NeW plans to support entrepreneurs starting their business in the new ecosystem based on cryptos and blockchain. Specifically speaking, the firm provides mentoring by its founders and other members, share their experience in addition to offering financial support by actively participating in the DAO (decentralized autonomous organization) and other ecosystems.

Founders of New Web Capital

They also plan to use SAFT (Simple Agreement for Future Tokens) to raise funds for participating entrepreneurs. Expressing his expectations, Masaya Kubota, Partner at WiL, says,

In encouraging more and more Japanese startups to expand into the global market, I am glad that such young and talented members have joined forces. We want to push them and hope that they will become role models and create a new image of entrepreneurs in the Web3 world.

Toshihiko Kamei, one of the co-founder of NeW, says

For entrepreneurs, especially in the Web3 and crypto space, it’s important to start their business globally from Day 1. Seeing global projects by Japanese entrepreneurs such as Astar Network, UXD Protocol and InsureDAO, more and moe Japanese entrepreneurs are taking on global challenges but the the number of them is still limited.

While technologies, domains, and regulations in each country are changing at a rapid pace, Web 3.0 entrepreneurs are blazing new trails. Our intention to encourage more entrepreneurs from Japan has led us this initiative. The seven of us expect to become role models for Web 3.0 entrepreneurs by being at the forefront of the world ourselves, and also doing our best to support them so that they can become the next role models for entrepreneurs who are willing to take on the world.

It is yet to be decided whether NeW will hold an event-driven acceleration program like more than a few existing accelerators have been doing. If you are interested in joining the program, you should directly contact anyone of the founders or e-mail them through their website.

Japan VC Radar – A glance of the most active VCs in 2021 (Infographic)

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This guest post is authored by Mark Bivens. Mark is a Silicon Valley native and former entrepreneur, having started three companies before “turning to the dark side of VC.” He is a venture capitalist that travels between Paris and Tokyo (aka the RudeVC). He is the Managing Partner of Shizen Capital (formerly known as Tachi.ai Ventures) in Japan. You can read more on his blog at http://rude.vc or follow him @markbivens. The Japanese translation of this article is available here. We’ve mentioned this before: the venture ecosystem in Japan is on the rise! Now we have some supporting evidence. The Japan VC Radar indicates the most active VC funds in Japan last year. Based on data sourced from Startup DB or the funds directly, the Japan VC Radar depicts the number of new domestic investments in 2021 by Japan’s independent VC funds (note: please feel to contact us for any corrections).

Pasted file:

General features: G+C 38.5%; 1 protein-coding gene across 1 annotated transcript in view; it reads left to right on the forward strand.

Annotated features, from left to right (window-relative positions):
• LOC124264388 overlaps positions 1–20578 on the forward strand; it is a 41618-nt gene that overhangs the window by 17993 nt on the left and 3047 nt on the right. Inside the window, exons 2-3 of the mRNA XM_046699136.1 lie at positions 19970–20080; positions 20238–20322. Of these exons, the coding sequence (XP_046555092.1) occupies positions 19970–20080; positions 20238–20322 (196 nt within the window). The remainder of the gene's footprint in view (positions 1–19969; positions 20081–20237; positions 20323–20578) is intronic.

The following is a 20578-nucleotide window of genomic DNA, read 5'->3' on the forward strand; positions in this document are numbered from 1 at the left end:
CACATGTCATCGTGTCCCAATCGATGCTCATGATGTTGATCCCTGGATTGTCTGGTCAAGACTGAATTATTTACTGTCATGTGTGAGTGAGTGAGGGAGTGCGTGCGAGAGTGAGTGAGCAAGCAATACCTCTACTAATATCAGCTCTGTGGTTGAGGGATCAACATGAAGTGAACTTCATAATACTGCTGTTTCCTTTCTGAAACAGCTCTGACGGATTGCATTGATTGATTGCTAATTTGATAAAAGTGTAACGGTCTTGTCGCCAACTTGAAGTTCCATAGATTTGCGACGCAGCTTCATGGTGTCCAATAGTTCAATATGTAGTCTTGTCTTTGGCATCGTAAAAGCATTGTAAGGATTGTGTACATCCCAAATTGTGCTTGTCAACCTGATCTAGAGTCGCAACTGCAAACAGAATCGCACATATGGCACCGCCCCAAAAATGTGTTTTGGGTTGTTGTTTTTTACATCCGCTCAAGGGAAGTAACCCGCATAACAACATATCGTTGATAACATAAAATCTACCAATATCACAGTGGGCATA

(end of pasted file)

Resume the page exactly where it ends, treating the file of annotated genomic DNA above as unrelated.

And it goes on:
mark-bivens_portrait

This guest post is authored by Mark Bivens. Mark is a Silicon Valley native and former entrepreneur, having started three companies before “turning to the dark side of VC.”

He is a venture capitalist that travels between Paris and Tokyo (aka the RudeVC). He is the Managing Partner of Shizen Capital (formerly known as Tachi.ai Ventures) in Japan. You can read more on his blog at http://rude.vc or follow him @markbivens. The Japanese translation of this article is available here.


We’ve mentioned this before: the venture ecosystem in Japan is on the rise! Now we have some supporting evidence. The Japan VC Radar indicates the most active VC funds in Japan last year.

Based on data sourced from Startup DB or the funds directly, the Japan VC Radar depicts the number of new domestic investments in 2021 by Japan’s independent VC funds (note: please feel to contact us for any corrections).

(Click to enlarge)

Japan’s free insurance startup Warrantee files for IPO on NASDAQ